Restless Leg Syndrome, known as RLS, is a neurological disorder which produces uncomfortable sensations in the legs and occasionally in other parts of the body, when the sufferer is at rest or overly tired. Some medications can exacerbate or even cause restless leg symptoms.
If you are experiencing serious medical symptoms, seek emergency treatment immediately.
Types of RLS
RLS is categorized as either primary or secondary.
Primary RLS is idiopathic, meaning that it is not the result of any other medical condition and is not a side effect of any medication.
Secondary RLS is the result of a medical condition, or develops as a result of a medication that's being taken. Medications that can contribute include some antihistamines, antiemetics and antidepressants.
Trazodone and RLS
Trazodone is a tetracyclic antidepressant with hypnotic and anxiolytic properties. This older style antidepressant has generally been superseded by more modern drugs, in particular SSRIs (serotonin reuptake inhibitors). Nonetheless, trazodone it is still widely prescribed, though its more frequent purpose is to combat insomnia. Trazodone is generally considered an "RLS friendly" antidepressant, which is well tolerated by most RLS patients.
For some people, trazodone actually even decreases RLS symptoms. This could be because it is effective for periodic limb movement disorder (PLMD), a condition that many RLS sufferers share. By reducing PLMD incidents, trazodone may allow for more restlful sleep. That means that RLS patients are less frequently overtired during the day, resulting in decreased symptoms.
Other sufferers report that trazodone has the opposite effect, increasing RLS symptoms and causing next-day drowsiness.
RLS patients should use caution when trazodone is prescribed, observing its effect and working closely with a physician. Because of differences in brain chemistry from one individual to another, the effects of trazodone can vary widely.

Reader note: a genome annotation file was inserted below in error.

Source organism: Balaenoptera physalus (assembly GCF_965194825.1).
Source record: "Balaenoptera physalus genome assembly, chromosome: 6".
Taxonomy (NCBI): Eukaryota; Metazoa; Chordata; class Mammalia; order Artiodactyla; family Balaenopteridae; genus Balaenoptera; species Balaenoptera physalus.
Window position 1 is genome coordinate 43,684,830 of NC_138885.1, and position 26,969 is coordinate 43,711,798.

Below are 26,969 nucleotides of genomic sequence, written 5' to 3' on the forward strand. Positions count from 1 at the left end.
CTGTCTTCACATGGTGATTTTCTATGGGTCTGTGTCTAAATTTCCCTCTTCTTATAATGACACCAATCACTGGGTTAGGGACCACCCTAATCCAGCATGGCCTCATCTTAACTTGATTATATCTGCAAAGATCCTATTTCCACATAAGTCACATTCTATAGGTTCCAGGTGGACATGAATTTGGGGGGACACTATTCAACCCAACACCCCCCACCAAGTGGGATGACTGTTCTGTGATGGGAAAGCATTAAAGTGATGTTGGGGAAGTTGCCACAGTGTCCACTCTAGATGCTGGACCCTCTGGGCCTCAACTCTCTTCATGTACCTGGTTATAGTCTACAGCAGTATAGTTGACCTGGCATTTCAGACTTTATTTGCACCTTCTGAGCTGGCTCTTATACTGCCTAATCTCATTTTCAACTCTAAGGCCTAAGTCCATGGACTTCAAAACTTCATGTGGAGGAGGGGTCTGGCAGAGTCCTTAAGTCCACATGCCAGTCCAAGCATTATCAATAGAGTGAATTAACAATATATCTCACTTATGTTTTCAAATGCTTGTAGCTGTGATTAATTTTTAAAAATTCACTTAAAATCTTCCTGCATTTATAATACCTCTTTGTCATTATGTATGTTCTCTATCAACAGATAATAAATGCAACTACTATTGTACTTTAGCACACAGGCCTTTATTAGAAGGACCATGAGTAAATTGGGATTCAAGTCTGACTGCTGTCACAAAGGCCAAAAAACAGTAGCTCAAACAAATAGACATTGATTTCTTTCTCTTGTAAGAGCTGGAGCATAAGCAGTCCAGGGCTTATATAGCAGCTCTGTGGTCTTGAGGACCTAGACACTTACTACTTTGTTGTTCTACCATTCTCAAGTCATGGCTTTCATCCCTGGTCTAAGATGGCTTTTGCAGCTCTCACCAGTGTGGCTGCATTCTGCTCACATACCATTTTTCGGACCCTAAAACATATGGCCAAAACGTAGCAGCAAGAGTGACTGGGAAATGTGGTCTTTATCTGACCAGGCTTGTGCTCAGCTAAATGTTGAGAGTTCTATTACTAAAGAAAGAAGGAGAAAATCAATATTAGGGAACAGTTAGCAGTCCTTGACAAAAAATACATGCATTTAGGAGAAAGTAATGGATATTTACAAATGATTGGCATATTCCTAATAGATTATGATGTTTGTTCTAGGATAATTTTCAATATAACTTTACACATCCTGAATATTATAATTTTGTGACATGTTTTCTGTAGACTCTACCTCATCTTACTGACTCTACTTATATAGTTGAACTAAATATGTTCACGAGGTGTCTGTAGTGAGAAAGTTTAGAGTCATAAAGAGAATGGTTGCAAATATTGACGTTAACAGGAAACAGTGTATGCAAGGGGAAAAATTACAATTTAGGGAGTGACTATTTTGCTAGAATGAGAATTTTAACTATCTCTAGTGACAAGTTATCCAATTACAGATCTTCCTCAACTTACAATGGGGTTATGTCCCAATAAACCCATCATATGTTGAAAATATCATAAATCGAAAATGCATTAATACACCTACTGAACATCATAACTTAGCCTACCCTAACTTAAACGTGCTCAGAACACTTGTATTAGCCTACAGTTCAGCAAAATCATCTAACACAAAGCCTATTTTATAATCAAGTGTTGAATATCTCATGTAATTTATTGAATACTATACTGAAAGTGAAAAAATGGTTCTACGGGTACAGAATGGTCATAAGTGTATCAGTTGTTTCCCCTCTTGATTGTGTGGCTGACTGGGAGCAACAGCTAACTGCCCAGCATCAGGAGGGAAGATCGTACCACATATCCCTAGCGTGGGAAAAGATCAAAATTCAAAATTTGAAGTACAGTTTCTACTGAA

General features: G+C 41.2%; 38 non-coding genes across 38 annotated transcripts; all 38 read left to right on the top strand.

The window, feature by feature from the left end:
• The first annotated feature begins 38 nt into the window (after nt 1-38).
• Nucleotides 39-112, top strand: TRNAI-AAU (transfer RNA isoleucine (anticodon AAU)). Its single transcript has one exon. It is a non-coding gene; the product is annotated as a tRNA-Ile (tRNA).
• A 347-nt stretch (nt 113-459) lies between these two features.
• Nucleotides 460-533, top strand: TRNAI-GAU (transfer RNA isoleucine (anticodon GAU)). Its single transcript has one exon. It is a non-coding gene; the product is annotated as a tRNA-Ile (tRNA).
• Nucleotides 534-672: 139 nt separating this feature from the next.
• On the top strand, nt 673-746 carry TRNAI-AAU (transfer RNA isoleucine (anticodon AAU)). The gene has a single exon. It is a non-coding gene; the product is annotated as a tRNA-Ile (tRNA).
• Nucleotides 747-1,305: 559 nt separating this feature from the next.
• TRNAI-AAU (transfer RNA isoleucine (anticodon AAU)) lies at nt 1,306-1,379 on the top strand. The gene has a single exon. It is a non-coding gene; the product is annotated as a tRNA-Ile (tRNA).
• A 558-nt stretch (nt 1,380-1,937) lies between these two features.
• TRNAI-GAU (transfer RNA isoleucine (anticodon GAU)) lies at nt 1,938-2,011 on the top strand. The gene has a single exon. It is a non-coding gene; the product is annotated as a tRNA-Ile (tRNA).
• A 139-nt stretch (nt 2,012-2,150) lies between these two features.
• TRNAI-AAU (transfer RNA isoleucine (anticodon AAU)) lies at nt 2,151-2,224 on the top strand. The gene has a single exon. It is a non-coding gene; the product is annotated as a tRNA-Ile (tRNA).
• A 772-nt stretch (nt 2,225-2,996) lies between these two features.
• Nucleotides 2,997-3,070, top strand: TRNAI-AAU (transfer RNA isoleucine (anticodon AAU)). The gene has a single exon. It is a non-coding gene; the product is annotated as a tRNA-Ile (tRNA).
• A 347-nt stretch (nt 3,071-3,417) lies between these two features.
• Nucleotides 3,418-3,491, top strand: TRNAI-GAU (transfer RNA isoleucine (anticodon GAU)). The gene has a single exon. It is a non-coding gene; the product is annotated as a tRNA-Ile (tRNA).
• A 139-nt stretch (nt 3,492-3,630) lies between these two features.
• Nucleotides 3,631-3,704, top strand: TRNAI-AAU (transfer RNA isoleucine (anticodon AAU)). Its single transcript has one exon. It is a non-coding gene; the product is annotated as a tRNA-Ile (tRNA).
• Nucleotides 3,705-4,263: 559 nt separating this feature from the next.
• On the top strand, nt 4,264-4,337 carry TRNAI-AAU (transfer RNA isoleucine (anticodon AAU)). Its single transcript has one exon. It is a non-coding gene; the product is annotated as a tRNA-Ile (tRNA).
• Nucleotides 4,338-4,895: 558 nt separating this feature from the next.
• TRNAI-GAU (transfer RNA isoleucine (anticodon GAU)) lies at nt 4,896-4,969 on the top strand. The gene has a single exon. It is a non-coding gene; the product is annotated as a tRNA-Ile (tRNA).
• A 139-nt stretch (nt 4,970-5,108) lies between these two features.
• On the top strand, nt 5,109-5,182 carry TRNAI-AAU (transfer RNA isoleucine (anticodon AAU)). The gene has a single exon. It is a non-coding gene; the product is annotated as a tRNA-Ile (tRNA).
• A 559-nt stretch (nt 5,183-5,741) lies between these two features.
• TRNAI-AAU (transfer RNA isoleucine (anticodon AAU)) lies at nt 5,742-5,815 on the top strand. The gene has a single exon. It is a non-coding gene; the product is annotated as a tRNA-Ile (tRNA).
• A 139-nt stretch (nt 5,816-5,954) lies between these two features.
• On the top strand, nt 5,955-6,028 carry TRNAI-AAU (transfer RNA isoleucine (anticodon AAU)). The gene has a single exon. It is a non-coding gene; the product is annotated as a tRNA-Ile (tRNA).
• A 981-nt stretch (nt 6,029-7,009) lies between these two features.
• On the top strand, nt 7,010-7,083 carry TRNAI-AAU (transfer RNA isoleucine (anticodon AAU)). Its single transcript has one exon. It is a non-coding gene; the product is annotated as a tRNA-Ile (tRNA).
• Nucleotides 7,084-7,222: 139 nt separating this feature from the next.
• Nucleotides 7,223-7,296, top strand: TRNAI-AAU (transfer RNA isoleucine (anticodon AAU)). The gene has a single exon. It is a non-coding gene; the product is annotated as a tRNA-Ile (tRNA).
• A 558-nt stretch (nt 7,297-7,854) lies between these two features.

Medications that Can Help RLS
The most frequently prescribed medications for RLS are dopamine agonists like ropinerole (Requip) and pramipexole (Mirapex). Benzodiazepines like clonezepam and temazepam are prescribed for individuals with more sporadic cases of RLS, because they can be taken on an as-needed basis. Opioids are sometimes recommended, particularly for individuals who experience pain as a result of RLS.
Medications that Contribute to RLS
Some anti-nausea, anti-seizure and antihistamine drugs can contribute to RLS, as can various anti-psychotics. While many individuals find that antidepressants of various types can alleviate RLS symptoms, others find that these medications increase RLS.
Communicate With Your Doctor
Ask your doctor if trazodone for depression or sleep issues is right for you. A sleep study may be ordered to determine whether you have PLMD. Some RLS sufferers have found that trazodone improves their quality of life tremendously.
While it's unusual for trazodone to increase RLS symptoms, some patients have reported this effect. RLS is still not fully understood, and brain chemistry can differ significantly from person to person.
If you are experiencing an increase in RLS symptoms that coincides with the introduction of trazodone to your drug regimen, let your doctor know. She should be able to recommend a different medication for your insomnia or depression.
Before considering the possibility that any drug is increasing your symptoms, however, make sure that your body's iron stores are well managed. While you may not be technically anemic, the standard required for RLS sufferers is often different than the scale used for individuals without the disorder.